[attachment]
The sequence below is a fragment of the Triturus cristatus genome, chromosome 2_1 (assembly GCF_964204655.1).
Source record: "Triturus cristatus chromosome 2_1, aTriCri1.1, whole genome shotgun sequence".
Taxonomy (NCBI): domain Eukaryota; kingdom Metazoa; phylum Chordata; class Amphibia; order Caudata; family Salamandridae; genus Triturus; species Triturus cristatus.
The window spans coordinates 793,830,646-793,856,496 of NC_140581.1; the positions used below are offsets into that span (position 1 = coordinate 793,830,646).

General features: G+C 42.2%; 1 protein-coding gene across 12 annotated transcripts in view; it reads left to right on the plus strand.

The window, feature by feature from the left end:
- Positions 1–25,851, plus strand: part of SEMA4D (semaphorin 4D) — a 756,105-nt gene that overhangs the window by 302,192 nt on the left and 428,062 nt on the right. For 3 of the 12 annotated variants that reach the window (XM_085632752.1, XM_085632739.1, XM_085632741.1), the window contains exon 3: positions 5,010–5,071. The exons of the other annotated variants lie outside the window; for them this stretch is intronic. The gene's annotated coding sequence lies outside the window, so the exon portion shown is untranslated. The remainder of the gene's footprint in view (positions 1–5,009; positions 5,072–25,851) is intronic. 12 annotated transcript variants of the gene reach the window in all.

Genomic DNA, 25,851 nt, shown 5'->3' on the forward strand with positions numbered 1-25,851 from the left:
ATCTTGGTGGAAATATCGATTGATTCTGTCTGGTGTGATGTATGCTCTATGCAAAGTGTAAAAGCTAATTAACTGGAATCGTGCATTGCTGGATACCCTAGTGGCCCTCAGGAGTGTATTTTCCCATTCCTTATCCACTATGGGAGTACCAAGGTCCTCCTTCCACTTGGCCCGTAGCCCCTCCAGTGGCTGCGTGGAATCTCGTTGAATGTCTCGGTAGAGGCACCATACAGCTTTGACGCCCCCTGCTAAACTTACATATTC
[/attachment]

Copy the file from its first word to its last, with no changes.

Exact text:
The sequence below is a fragment of the Triturus cristatus genome, chromosome 2_1 (assembly GCF_964204655.1).
Source record: "Triturus cristatus chromosome 2_1, aTriCri1.1, whole genome shotgun sequence".
Taxonomy (NCBI): domain Eukaryota; kingdom Metazoa; phylum Chordata; class Amphibia; order Caudata; family Salamandridae; genus Triturus; species Triturus cristatus.
The window spans coordinates 793,830,646-793,856,496 of NC_140581.1; the positions used below are offsets into that span (position 1 = coordinate 793,830,646).

General features: G+C 42.2%; 1 protein-coding gene across 12 annotated transcripts in view; it reads left to right on the plus strand.

The window, feature by feature from the left end:
- Positions 1–25,851, plus strand: part of SEMA4D (semaphorin 4D) — a 756,105-nt gene that overhangs the window by 302,192 nt on the left and 428,062 nt on the right. For 3 of the 12 annotated variants that reach the window (XM_085632752.1, XM_085632739.1, XM_085632741.1), the window contains exon 3: positions 5,010–5,071. The exons of the other annotated variants lie outside the window; for them this stretch is intronic. The gene's annotated coding sequence lies outside the window, so the exon portion shown is untranslated. The remainder of the gene's footprint in view (positions 1–5,009; positions 5,072–25,851) is intronic. 12 annotated transcript variants of the gene reach the window in all.

Genomic DNA, 25,851 nt, shown 5'->3' on the forward strand with positions numbered 1-25,851 from the left:
ATCTTGGTGGAAATATCGATTGATTCTGTCTGGTGTGATGTATGCTCTATGCAAAGTGTAAAAGCTAATTAACTGGAATCGTGCATTGCTGGATACCCTAGTGGCCCTCAGGAGTGTATTTTCCCATTCCTTATCCACTATGGGAGTACCAAGGTCCTCCTTCCACTTGGCCCGTAGCCCCTCCAGTGGCTGCGTGGAATCTCGTTGAATGTCTCGGTAGAGGCACCATACAGCTTTGACGCCCCCTGCTAAACTTACATATTC